Hello Banjo People!

For your isolated enjoyment I present "The Prize Banjo Instructor" by Jean White, 1884.

This A notation book takes an interesting approach to teaching the banjo.  Included are four and a half pages of "Diagrams of the Finger-Board".  Ah, the old fingerboard chart strikes again, this time with in a different way.  

You are to study each diagram and easily master your scales by following the notes left to right, bottom to top of each finger-board diagram (at least that is what I think you are supposed to do).

After you memorize all of those charts, there is a half page explanation on how to play and tune the banjo.  Now you can play banjo!  I guess you win a prize if you are successful? 

All kidding aside, the book has lots of "early" style short pieces, some familiar to stroke style banjoists. There is also a cool "Yankee Doodle with variations" (featuring the one hand crank organ gag) included.  Plenty of waltzes and schottisches as to be expected. 

As always, do what you want to with it.  The material is in public domain and you own it.

https://archive.org/details/prize-banjo-instructor-jean-white/mode/2up

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Cool!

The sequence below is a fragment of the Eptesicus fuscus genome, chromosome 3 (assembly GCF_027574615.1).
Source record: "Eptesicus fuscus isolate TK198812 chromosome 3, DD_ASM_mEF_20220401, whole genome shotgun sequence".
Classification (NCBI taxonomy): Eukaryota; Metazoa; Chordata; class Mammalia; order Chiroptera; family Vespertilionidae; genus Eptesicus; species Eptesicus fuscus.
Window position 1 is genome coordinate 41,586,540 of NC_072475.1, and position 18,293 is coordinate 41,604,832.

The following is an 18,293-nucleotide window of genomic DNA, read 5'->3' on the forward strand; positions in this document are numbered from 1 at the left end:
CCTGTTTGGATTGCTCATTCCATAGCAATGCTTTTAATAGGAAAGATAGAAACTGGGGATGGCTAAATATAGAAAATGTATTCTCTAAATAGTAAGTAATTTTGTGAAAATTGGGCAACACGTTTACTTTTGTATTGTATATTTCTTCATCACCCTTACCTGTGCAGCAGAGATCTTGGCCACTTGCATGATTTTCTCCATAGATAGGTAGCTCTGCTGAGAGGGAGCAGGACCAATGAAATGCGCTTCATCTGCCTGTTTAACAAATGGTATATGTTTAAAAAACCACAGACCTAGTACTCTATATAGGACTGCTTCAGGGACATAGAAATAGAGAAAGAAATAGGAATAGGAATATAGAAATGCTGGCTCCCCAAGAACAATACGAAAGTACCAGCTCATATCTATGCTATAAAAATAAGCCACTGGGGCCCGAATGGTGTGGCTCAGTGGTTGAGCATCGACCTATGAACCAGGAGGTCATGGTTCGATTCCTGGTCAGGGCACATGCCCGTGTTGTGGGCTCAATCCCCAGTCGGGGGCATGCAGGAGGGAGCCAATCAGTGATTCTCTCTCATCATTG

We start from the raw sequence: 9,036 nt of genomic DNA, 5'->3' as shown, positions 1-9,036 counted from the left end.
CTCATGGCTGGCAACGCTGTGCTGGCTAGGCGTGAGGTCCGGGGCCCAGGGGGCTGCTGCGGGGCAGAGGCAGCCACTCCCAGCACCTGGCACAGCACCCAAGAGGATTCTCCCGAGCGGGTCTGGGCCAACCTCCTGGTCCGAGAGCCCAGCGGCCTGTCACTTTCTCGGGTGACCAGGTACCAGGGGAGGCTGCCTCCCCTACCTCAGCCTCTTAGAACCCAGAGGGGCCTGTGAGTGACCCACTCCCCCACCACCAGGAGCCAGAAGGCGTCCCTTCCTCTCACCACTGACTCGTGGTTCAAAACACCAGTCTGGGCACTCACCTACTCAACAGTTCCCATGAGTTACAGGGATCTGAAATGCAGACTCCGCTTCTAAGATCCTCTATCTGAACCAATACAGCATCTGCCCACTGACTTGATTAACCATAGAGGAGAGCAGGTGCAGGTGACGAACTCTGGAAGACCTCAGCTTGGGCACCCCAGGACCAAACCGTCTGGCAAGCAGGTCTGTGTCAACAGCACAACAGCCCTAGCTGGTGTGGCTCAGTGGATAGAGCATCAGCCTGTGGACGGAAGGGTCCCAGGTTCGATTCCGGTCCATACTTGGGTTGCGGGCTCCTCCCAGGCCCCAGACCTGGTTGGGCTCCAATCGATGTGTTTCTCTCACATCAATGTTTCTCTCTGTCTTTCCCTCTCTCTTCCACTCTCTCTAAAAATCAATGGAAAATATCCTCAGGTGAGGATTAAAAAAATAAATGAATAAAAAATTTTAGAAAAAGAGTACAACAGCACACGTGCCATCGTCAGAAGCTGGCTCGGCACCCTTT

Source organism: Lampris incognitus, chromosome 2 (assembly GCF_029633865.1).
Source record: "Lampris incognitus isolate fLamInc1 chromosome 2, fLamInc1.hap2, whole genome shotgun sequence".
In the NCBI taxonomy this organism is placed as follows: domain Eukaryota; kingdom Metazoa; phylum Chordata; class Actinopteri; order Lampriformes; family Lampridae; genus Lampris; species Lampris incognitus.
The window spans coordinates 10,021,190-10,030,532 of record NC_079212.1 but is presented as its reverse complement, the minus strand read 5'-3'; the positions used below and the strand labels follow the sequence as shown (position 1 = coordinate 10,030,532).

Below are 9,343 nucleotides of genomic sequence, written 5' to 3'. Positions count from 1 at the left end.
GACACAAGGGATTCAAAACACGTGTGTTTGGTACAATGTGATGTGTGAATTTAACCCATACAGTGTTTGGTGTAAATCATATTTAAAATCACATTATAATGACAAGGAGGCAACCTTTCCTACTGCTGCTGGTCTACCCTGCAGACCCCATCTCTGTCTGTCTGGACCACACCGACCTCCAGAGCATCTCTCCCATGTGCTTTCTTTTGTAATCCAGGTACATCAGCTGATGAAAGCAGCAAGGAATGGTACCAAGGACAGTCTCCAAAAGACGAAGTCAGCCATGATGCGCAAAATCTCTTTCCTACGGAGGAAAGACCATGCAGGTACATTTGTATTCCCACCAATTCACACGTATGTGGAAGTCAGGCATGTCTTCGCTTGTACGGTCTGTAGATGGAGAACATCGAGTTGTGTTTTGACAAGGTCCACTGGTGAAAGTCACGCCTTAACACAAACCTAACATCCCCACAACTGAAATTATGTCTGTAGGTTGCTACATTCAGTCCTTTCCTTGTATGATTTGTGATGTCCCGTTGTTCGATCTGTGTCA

Looks like just another cobbled-together tutor. I've been amusing myself looking at this remembering when I knew nothing about banjo sheet-music. I had a couple of tutors and could not make heads nor tails out of it...and this is very similar.

There's nothing in this to tell you what the position notation means. Nothing said about counting tuplets (other than a 6 means a 'tupolet'). How do you count a quintuplet or a septuplet? Both are notated in "Flying Cloud Schottishe" (and wrongly, I think, in a couple of spots). This kind of stuff used to drive me crazy.

I'm working on "Flying Cloud Schottische" simply because it is a familiar tune and this version is full of crazy stuff that looks nothing like the tune I'm familiar with....and I want to hear those septupolets...

Does anybody know how to count quintuplets or septuplets or any other tupolets? If so can you let the rest of us know please

You subdivide a single beat into x equal parts. It's the same idea as a triplet where a beat is divided into equal thirds.  In a quintuplet a beat is subdivided into 5 equal parts.

Richard William Ineson said:

Does anybody know how to count quintuplets or septuplets or any other tupolets? If so can you let the rest of us know please
I understand the principle but I've no idea how to count quintuplets or sextuplets, fortunately you don't come across them too much in banjo music, there's a quintuplet in Hunter's arrangement of the 'Duet from Norma' I think, and that's about it.

You clap your hands in a steady beat and start by dividing it into 2, counting aloud. Then change to 3. Then back to 2. Now divide each 2 in half so each hand clap becomes divided in 4. Then you come to 5. It's not as hard as one might think. The trick is to keep the hand clap steady. A metronome may help. Sextuplets are arrived at by dividing each of the three sub-beats of a triplet in half.  One Two Three, One Two Three, One and Two and Three, One and Two and Three. Then give each *and* a number and you get One Two Three Four Five Six. This is how it is done. Percussionists all over the world learn to do this early on.

Richard William Ineson said: